Imaging/Imagining: The Body as Data
March 25 - June 20, 2014
The Body as Data examines the data revolution of modern medical imaging that has transformed anatomical representation and how we view the body. This data revolution occurred when the basic concepts behind x-ray technology combined with the capabilities of computers. The result is imaging technologies such as magnetic resonance imaging (MRI) and computed tomography (CT) scans that produce vast amounts of data which is then processed into modern anatomical representations.
These images often claim scientific neutrality and are viewed with a clinical gaze, yet they are more than objective and unaltered pictures of the body. They represent the body broken apart into bits of data that are then manipulated to produce a myriad of visually interpretable images. These images have in turn informed artists' perceptions of the body and further pushed the boundaries of how we view the human form.
The Body as Data is curated by Brian Callender, MD, Assistant Professor of Medicine and Mindy Schwartz, MD, Professor of Medicine, at the University of Chicago's Pritzker School of Medicine in collaboration with Stephen Thomas, MD, Assistant Professor of Radiology, and Adam Schwertner, fourth year medical student at the Pritzker School of Medicine, The University of Chicago.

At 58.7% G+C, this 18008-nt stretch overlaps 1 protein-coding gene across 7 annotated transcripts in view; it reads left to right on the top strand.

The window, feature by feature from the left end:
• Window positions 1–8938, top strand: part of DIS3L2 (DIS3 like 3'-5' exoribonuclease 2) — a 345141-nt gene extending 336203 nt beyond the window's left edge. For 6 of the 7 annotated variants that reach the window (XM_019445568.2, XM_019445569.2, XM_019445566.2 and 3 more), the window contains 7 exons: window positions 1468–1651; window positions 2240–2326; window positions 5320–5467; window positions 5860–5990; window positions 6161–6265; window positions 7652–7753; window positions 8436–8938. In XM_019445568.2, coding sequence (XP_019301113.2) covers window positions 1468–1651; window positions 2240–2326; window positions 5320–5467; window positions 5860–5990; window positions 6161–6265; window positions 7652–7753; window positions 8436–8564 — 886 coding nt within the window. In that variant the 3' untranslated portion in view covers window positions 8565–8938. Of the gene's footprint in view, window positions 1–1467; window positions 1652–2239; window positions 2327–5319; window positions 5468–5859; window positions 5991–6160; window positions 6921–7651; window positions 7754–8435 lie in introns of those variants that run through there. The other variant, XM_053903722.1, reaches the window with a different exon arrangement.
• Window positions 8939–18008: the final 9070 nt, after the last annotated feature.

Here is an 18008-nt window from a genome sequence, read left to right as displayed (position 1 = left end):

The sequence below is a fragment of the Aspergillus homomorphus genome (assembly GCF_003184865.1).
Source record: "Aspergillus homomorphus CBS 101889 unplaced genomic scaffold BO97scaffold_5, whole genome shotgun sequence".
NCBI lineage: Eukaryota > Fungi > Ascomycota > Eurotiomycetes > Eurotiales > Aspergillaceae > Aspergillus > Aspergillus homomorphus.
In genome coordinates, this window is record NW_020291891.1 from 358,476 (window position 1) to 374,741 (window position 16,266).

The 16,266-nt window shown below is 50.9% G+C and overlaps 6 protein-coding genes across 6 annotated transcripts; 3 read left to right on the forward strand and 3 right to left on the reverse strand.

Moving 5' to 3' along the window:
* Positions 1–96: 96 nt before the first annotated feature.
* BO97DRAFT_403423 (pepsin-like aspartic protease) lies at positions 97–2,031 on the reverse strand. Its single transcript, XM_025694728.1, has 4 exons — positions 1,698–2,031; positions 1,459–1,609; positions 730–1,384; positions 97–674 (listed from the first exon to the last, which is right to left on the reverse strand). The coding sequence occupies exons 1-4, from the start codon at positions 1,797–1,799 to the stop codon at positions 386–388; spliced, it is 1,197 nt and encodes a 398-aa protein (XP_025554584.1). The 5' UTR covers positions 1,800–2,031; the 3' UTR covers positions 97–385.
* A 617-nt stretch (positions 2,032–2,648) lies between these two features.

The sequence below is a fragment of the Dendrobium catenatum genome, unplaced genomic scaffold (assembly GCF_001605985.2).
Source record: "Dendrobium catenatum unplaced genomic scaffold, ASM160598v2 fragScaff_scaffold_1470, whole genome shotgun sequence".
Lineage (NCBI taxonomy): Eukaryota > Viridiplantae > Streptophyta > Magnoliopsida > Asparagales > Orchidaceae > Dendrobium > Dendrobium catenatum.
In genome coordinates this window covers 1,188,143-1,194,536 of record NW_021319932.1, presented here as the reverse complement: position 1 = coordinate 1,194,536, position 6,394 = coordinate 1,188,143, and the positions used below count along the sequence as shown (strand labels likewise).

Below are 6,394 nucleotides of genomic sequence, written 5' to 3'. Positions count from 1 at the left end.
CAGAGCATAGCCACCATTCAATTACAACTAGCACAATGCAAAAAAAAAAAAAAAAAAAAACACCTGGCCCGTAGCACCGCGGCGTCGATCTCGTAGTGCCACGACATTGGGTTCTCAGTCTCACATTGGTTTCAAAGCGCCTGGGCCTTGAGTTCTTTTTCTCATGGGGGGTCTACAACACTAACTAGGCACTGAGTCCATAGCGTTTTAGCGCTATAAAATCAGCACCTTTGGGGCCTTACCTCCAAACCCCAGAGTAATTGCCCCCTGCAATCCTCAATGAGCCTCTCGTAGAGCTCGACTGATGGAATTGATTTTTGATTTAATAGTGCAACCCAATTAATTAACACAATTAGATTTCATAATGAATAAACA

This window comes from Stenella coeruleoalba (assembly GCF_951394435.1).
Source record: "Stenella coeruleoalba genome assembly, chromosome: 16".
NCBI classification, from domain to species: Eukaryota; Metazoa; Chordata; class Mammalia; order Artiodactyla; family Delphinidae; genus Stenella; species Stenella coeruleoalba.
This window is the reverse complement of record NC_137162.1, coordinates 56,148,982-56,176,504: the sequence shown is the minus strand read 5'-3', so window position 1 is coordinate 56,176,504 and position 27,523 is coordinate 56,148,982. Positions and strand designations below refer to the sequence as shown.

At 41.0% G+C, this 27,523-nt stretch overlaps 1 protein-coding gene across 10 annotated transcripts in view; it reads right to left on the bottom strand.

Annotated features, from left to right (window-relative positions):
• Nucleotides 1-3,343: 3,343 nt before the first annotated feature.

This exhibit is part of a multi-venue exhibition that explores the history of anatomical representation and the evolving relationship between the arts and medical science. Imaging/Imagining the Human Body in Anatomical Representation is jointly presented with the Special Collections Research Center and the Smart Museum of Art in collaboration with the UChicago Arts|Science Initiative.
Location: The John Crerar Library, Atrium, 5730 South Ellis Avenue, Chicago
Public Hours: Monday - Saturday: 9 a.m. - 4:30 p.m.